The New Jersey Devils‘ breakout season came to a bitter end with a 3-2 overtime loss to the Carolina Hurricanes in Game 5 of their second-round series, giving the Hurricanes a 4-1 series win.

New Jersey shattered all expectations this season, with its 49-point increase from last season tying an NHL record. With players like Jack Hughes emerging as stars, the Devils had their best regular season ever with 112 points. Things looked dire after they fell behind 2-0 in their first-round series against the rival New York Rangers, but they showed their resolve and stormed back to win the series in seven.

However, the series against the Hurricanes showed that the Devils still have work to do (and that I'm really bad at making predictions). Carolina was the far better team for most of the series, with three of its four wins coming in blowouts. Even with Game 5 being close, the Hurricanes still controlled play throughout the third period and overtime.

There are many reasons why the Devils lost this series, but these are three of the most crucial blunders.

3. Ineffective Power Play

Special teams are hugely important in the Stanley Cup Playoffs, and New Jersey's weren't good enough to win this series. The Devils' penalty kill was pretty good at 10-for-12 (83%) with a shorthanded goal, but their power play was dreadful.

The Devils' power play success rate was the same as the Hurricanes', 2-for-12 (16.7%). The difference is that the Devils allowed three shorthanded goals, so their net power play percentage was in the negative. Granted, all three of those goals happened in Game 3, which New Jersey won handily 8-4, so it could've been worse. However, the Devils' inability to take advantage of their opportunities cost them dearly in this series.

This issue didn't just pop up in this series, though. The Devils had an identical power play percentage in Round 1 against the Rangers, going 4-for-24. The Hurricanes have also locked down the Devils' power play all season. During the regular season, Carolina outscored New Jersey 7-2 while the Devils had the man advantage.

2. Poor Defense and Goaltending

The Devils struggled to contain the Rangers early in their first-round series until an unlikely hero emerged. Rookie goaltender Akira Schmid took the reins from Vitek Vanecek in Game 3 and stopped 135 of 142 shots he faced for a .950 save percentage. He looked shaky with five goals allowed in Game 6 but was terrific for the other four games he started. With the Devils' defense in front of him also improving as the series went on, Schmid spearheaded the Devils' comeback.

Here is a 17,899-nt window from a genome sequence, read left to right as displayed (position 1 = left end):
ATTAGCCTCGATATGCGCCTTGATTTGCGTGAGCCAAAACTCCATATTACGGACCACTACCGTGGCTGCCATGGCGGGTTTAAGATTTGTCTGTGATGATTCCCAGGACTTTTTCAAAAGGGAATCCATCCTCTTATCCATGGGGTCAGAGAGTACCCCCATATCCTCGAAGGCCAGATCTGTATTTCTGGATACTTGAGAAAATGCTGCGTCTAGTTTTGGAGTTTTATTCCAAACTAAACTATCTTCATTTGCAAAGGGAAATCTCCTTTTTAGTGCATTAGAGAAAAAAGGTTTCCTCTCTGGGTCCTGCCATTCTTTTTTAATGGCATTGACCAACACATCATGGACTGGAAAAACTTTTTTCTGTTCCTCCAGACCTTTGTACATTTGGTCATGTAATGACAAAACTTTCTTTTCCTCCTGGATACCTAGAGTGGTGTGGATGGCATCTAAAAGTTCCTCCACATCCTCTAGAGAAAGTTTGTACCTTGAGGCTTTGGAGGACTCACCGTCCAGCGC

Unfortunately for New Jersey, no such hero came to the rescue this time. The Devils started Schmid in the first two games but pulled him in both. Vanecek then started Games 3 and 4 but was also removed in the latter. Schmid then started Game 5, and while he played valiantly with 36 saves on 39 shots, it was too little, too late.

Of course, the goaltenders can't get all the blame when the defense in front of them didn't hold up. New Jersey was far too turnover-prone in this series, with 71 giveaways to Carolina's 41. The low point came in Game 4, when the Devils committed 26 giveaways and only forced two of their own. Prime Martin Brodeur could've been in net, and it still wouldn't have mattered with how often the Devils turned the puck over.

1. Inability to Control the Pace of Play

For this point to make sense, it's essential to understand the difference in play style between these teams. New Jersey likes to play a fast-paced game with a deadly attack off the rush, while Carolina prefers a slower style and scores most of its goals on sustained pressure. Going into this series, it was clear that whichever team could control the pace would have the edge.

The Hurricanes were the ones controlling the pace for most of the series. The Devils rarely got any odd-man rushes in their favor and struggled to get a score due to it. Meanwhile, the Hurricanes looked far more comfortable because they were able to keep the puck in the offensive zone and play to their strengths.

It goes to show how important it is to be able to thrive in different kinds of games. To reach the level of true contender, the Devils must also be able to do this.